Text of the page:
There is no precise, universally accepted definition of Stockholm syndrome. It generally refers to a cluster of symptoms often observed in hostages, cult members, battered women and victims of sexual and physical abuse. These symptoms include:
Emotional bonding with the captor/abuser
Seeking favor and approval from the perpetrator
Depending on the perpetrator for security and purpose of existence
Befriending and caring for the captor
Resenting police and proper authorities for their rescue attempts
Losing one's own identify in order to identify with the captor/abuser
Seeing things from the perspective of the perpetrator
Valuing every small gesture of kindness, such as letting them live
Refusing to seek freedom even given the opportunity
Is Stockholm syndrome a survival strategy?
Many psychologists and psychiatrists have considered the Stockholm syndrome a survival strategy in extreme conditions, where there is:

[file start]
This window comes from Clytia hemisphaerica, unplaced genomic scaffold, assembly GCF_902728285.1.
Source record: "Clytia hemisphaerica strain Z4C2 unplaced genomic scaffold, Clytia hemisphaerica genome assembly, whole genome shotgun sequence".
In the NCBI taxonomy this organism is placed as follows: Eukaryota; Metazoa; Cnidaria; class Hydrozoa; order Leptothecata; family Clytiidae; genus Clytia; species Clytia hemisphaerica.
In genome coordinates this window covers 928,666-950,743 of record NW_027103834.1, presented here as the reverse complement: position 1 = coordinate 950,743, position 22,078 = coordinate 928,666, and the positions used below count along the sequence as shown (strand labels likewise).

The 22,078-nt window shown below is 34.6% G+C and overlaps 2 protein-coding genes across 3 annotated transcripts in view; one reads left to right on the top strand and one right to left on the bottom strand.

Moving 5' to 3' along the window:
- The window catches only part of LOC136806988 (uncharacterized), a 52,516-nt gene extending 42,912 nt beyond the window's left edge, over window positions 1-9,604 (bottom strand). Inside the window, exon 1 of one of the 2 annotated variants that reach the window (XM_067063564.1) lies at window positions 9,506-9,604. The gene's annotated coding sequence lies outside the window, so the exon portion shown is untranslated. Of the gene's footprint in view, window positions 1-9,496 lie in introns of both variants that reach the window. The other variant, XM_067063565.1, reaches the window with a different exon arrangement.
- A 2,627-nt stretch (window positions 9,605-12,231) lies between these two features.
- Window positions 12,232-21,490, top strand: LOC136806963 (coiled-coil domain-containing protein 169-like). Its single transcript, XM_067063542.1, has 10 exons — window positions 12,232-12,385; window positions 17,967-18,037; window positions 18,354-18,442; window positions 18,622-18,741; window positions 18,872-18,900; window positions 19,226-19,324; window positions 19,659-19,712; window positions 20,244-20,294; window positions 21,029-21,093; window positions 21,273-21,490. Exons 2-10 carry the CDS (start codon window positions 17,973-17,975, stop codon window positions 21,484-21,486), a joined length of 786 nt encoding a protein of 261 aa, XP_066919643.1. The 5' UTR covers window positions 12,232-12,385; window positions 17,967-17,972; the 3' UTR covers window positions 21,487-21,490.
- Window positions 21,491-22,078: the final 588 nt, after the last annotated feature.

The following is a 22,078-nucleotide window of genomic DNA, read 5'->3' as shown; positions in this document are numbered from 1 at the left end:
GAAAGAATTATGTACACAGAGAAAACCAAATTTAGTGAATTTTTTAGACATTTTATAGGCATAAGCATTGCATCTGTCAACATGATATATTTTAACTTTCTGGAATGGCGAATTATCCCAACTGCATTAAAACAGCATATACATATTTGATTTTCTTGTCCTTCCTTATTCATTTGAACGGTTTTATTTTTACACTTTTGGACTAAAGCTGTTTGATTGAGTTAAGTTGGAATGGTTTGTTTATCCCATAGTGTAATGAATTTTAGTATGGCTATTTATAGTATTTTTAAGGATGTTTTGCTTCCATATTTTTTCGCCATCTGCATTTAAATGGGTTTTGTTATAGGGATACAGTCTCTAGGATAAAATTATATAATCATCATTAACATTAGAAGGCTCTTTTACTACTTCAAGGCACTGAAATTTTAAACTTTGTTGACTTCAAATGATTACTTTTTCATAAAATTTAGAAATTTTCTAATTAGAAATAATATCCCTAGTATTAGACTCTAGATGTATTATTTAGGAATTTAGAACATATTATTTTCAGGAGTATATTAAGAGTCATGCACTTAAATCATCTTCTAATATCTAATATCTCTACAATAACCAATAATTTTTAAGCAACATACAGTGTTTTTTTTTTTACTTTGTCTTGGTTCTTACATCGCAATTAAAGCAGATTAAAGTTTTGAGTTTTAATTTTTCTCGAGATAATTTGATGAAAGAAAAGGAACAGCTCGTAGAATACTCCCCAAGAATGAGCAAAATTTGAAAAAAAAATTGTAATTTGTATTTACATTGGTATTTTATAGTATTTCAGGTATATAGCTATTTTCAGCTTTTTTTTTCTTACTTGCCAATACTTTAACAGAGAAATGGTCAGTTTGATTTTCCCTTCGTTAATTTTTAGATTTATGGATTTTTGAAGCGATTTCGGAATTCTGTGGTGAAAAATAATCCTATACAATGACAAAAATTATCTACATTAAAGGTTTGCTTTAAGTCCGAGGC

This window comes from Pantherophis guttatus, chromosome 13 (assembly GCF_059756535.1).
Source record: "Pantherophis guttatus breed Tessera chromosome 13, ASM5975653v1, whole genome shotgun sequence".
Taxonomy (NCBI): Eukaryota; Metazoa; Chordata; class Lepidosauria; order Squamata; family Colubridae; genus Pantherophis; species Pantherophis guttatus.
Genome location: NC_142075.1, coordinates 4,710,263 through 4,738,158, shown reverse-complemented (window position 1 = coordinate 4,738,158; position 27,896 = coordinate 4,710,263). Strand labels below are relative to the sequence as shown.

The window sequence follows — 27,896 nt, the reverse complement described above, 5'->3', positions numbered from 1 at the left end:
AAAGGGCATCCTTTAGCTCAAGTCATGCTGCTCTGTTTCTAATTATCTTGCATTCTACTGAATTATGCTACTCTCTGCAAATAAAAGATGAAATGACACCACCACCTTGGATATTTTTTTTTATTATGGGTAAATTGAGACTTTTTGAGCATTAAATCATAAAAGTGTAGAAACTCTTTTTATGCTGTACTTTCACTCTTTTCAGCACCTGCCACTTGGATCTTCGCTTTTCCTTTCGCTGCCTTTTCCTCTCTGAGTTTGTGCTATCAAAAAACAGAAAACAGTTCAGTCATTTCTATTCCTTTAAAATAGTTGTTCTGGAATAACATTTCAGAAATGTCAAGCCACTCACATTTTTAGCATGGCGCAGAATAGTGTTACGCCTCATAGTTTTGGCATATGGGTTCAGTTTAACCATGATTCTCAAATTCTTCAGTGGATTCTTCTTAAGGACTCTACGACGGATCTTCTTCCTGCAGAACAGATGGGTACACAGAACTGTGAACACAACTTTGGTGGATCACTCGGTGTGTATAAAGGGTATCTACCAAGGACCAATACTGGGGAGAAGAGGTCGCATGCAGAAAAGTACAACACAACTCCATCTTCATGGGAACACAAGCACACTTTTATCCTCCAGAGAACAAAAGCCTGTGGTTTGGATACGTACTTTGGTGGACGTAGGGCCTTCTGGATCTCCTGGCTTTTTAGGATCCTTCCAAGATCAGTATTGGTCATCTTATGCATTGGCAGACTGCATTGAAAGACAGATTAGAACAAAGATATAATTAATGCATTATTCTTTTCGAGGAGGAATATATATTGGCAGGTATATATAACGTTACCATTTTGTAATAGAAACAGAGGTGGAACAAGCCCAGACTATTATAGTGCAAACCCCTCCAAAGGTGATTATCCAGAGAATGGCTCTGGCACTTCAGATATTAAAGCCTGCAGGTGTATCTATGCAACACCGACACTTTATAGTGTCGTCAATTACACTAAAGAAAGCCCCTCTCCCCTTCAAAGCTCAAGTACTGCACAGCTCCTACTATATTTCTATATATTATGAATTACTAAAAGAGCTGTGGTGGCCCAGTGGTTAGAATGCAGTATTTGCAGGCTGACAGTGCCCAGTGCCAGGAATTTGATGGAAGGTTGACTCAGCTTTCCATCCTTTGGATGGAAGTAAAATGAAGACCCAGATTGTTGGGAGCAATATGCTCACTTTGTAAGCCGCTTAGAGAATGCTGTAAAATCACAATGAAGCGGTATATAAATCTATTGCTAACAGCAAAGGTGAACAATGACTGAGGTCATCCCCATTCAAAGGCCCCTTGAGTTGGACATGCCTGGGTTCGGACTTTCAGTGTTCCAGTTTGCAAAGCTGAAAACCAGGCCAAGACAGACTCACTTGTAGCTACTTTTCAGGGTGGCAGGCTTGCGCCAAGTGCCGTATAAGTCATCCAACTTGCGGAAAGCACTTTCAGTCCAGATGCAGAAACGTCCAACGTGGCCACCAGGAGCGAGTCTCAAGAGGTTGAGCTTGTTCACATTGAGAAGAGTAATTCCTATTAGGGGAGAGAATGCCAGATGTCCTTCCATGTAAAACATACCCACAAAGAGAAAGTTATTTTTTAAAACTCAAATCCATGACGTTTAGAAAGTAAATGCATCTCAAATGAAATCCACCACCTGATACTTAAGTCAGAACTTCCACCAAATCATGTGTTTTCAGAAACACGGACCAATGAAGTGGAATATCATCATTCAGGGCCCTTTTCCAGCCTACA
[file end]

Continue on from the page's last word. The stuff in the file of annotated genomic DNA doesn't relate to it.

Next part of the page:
The constant threat to physical and psychological survival
A condition of helplessness and hopelessness
Isolation and loss of support systems from the outside world
A context of trauma and terror that shatters previously held assumptions
The perception that survival depends on total surrender and compliance
What are the psychological processes underlying Stockholm syndrome?
There are five powerful motivations working together to contribute to the development of the Stockholm syndrome:
The motivation to survive physically and psychologically
The motivation to avoid pain and fear
The motivation to find hope and meaning
The motivation to find significance and security
The motivation to seek acceptance and relationship
Although these are primary motivations operating in all sorts of situations, most of the time only one or two motivations may predominate.
However, in a hostage or abuse situation, all these motivations are operating and contributing to the bonding between the victim and the abuser. Such a relationship is strengthened both by the negative reinforcement of relief from pain and fear, and the positive reinforcement of approval and recognition.
As Paul Harvey would say, "Now you know the REST of the story." (And if you'll take time to search for "Stockholm Syndrome" on the Net, you will learn even more!)